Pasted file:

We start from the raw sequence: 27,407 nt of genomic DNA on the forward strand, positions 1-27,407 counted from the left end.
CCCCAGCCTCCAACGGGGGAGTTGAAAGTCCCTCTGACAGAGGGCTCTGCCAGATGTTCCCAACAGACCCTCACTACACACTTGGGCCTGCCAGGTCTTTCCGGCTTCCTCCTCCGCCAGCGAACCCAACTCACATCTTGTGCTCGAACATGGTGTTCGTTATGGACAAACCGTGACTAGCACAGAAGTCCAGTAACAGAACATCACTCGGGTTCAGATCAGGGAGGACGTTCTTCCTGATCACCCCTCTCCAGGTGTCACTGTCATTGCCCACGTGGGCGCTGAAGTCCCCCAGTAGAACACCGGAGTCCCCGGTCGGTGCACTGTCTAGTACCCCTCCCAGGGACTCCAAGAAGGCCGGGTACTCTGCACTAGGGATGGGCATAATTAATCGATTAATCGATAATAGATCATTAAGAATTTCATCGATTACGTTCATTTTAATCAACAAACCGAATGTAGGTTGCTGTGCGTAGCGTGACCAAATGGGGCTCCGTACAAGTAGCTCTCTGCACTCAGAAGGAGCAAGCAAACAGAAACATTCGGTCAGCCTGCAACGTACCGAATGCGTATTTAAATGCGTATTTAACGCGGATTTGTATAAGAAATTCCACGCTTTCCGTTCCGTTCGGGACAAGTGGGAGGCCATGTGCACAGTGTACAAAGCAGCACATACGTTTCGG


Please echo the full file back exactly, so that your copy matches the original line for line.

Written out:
We start from the raw sequence: 27,407 nt of genomic DNA on the forward strand, positions 1-27,407 counted from the left end.
CCCCAGCCTCCAACGGGGGAGTTGAAAGTCCCTCTGACAGAGGGCTCTGCCAGATGTTCCCAACAGACCCTCACTACACACTTGGGCCTGCCAGGTCTTTCCGGCTTCCTCCTCCGCCAGCGAACCCAACTCACATCTTGTGCTCGAACATGGTGTTCGTTATGGACAAACCGTGACTAGCACAGAAGTCCAGTAACAGAACATCACTCGGGTTCAGATCAGGGAGGACGTTCTTCCTGATCACCCCTCTCCAGGTGTCACTGTCATTGCCCACGTGGGCGCTGAAGTCCCCCAGTAGAACACCGGAGTCCCCGGTCGGTGCACTGTCTAGTACCCCTCCCAGGGACTCCAAGAAGGCCGGGTACTCTGCACTAGGGATGGGCATAATTAATCGATTAATCGATAATAGATCATTAAGAATTTCATCGATTACGTTCATTTTAATCAACAAACCGAATGTAGGTTGCTGTGCGTAGCGTGACCAAATGGGGCTCCGTACAAGTAGCTCTCTGCACTCAGAAGGAGCAAGCAAACAGAAACATTCGGTCAGCCTGCAACGTACCGAATGCGTATTTAAATGCGTATTTAACGCGGATTTGTATAAGAAATTCCACGCTTTCCGTTCCGTTCGGGACAAGTGGGAGGCCATGTGCACAGTGTACAAAGCAGCACATACGTTTCGG